After 5 fatalities so far this year, MSHA focuses on hazards of working alone

Talks emphasize accounting for all workers at all times

Posted May 8, 2017

The U.S. Mine Safety and Health Administration (MSHA) launched an initiative to focus on the hazards miners may encounter when they work alone. The initiative is in response to five mining deaths that have occurred already in 2017 to miners working in areas away from others.

The MSHA campaign calls upon Agency inspectors and training specialists to engage miners and mine operators in “walk and talks” during regular inspection visits. Inspectors will emphasize accounting for all workers at all times and providing operators with best practices for miners working alone.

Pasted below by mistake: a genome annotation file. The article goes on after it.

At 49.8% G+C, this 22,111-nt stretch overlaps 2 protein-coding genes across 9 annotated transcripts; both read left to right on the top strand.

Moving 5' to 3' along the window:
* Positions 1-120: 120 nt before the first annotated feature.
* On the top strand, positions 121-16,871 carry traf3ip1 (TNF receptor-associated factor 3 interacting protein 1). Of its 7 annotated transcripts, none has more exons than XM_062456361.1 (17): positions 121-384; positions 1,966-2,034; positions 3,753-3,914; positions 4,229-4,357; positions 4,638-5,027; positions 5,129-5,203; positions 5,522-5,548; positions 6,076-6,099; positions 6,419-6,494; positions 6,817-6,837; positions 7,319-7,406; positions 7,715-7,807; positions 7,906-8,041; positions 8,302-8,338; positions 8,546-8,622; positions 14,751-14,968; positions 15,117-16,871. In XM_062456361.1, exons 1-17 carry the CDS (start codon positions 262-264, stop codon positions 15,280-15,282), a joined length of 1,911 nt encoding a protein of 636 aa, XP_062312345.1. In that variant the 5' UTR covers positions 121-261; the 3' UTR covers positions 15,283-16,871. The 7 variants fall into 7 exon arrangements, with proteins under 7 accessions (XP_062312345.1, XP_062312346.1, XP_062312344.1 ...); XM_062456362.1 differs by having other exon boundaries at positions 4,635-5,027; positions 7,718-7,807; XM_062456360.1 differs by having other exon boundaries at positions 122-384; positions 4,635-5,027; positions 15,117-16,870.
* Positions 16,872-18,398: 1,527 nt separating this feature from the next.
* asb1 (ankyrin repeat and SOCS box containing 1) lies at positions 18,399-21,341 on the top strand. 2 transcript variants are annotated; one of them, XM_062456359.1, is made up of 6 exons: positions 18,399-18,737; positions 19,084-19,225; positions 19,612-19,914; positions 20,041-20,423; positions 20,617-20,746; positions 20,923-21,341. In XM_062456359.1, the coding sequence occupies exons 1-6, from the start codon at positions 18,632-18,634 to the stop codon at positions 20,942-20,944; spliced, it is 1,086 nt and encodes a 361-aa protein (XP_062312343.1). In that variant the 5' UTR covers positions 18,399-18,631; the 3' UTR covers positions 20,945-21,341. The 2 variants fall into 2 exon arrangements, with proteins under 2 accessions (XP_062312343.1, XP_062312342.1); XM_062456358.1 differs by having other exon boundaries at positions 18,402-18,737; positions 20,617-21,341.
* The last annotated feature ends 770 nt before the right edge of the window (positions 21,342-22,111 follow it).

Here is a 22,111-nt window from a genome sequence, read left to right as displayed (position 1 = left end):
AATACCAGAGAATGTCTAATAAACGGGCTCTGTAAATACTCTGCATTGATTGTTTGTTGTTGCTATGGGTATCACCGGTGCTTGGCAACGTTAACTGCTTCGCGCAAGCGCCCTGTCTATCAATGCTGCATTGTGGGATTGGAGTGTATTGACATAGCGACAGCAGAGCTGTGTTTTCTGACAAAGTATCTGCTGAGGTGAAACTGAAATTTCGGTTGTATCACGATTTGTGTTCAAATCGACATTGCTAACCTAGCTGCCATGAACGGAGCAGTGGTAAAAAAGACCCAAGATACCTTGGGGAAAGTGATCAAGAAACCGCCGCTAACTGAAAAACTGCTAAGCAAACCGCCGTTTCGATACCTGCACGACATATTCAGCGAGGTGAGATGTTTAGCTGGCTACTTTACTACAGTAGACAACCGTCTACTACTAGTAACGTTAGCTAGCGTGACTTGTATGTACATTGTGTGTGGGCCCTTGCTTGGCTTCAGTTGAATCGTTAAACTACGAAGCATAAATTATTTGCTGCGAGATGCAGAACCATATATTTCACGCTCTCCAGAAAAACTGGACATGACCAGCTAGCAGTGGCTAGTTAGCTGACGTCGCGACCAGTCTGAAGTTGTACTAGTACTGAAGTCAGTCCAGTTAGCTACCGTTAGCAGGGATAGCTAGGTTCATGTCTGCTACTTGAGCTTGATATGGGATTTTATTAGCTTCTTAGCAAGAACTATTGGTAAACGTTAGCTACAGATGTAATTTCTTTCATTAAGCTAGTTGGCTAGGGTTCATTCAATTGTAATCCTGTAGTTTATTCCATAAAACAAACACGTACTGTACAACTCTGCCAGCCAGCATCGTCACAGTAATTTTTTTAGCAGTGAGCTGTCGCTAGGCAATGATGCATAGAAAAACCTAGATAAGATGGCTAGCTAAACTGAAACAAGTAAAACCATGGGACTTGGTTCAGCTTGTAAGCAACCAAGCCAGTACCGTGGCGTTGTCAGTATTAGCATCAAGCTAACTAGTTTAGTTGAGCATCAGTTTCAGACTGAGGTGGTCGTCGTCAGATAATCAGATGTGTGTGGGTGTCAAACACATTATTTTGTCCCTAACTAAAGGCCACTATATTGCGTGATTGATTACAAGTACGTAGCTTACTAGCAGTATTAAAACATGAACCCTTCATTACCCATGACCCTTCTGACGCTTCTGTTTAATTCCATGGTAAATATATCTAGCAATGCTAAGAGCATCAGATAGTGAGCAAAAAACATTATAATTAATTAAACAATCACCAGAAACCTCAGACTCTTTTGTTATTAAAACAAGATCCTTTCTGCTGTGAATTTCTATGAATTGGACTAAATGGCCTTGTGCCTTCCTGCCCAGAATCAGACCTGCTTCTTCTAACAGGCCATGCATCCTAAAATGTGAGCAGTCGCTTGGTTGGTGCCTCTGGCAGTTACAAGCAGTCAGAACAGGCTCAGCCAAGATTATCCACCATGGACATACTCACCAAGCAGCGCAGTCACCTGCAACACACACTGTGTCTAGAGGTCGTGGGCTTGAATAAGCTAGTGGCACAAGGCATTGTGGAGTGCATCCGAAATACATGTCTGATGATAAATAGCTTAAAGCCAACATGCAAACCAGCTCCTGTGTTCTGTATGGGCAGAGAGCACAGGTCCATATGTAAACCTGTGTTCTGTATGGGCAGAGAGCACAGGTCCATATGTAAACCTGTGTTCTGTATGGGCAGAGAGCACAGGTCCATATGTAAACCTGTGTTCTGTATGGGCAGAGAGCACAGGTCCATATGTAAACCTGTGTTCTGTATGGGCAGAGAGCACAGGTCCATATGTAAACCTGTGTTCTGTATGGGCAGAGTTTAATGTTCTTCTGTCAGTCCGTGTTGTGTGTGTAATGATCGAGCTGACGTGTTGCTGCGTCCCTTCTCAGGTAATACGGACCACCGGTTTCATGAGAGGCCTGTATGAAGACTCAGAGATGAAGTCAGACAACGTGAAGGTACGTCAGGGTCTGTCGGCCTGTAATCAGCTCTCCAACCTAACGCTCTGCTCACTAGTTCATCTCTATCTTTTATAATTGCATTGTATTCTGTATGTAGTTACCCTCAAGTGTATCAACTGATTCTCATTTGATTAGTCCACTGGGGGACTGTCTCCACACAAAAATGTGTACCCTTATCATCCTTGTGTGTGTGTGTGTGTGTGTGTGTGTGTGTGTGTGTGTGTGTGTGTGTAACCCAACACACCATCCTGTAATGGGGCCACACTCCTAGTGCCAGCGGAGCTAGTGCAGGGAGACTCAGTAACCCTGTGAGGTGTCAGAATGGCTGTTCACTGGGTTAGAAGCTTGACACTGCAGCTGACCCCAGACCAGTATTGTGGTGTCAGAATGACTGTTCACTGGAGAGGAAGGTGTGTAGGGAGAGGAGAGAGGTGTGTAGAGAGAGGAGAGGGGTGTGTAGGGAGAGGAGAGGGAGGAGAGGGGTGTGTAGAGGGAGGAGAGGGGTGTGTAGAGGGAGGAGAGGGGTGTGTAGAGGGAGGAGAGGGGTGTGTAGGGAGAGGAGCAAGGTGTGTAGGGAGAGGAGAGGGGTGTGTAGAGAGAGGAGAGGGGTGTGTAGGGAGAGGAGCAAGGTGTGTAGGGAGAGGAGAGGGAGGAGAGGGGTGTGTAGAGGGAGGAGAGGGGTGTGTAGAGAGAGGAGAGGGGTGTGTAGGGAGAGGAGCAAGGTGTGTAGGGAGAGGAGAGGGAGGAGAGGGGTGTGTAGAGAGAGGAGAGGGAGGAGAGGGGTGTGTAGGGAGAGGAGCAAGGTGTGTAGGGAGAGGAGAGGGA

MSHA says mine operators should know if a particular task can be safely completed by a miner working alone, and always follow established communication practices.

Among the best practices MSHA lists are:

  • Think about the task: Does the miner have adequate training, knowledge, skills and equipment to do the job safely? Does the miner need help to complete the job?
  • Always inform a responsible person where the miner will be working and traveling in the mine.
  • Before beginning any task, identify the hazards.
  • Don’t take shortcuts.
  • Use customary check-in/check-out procedures.

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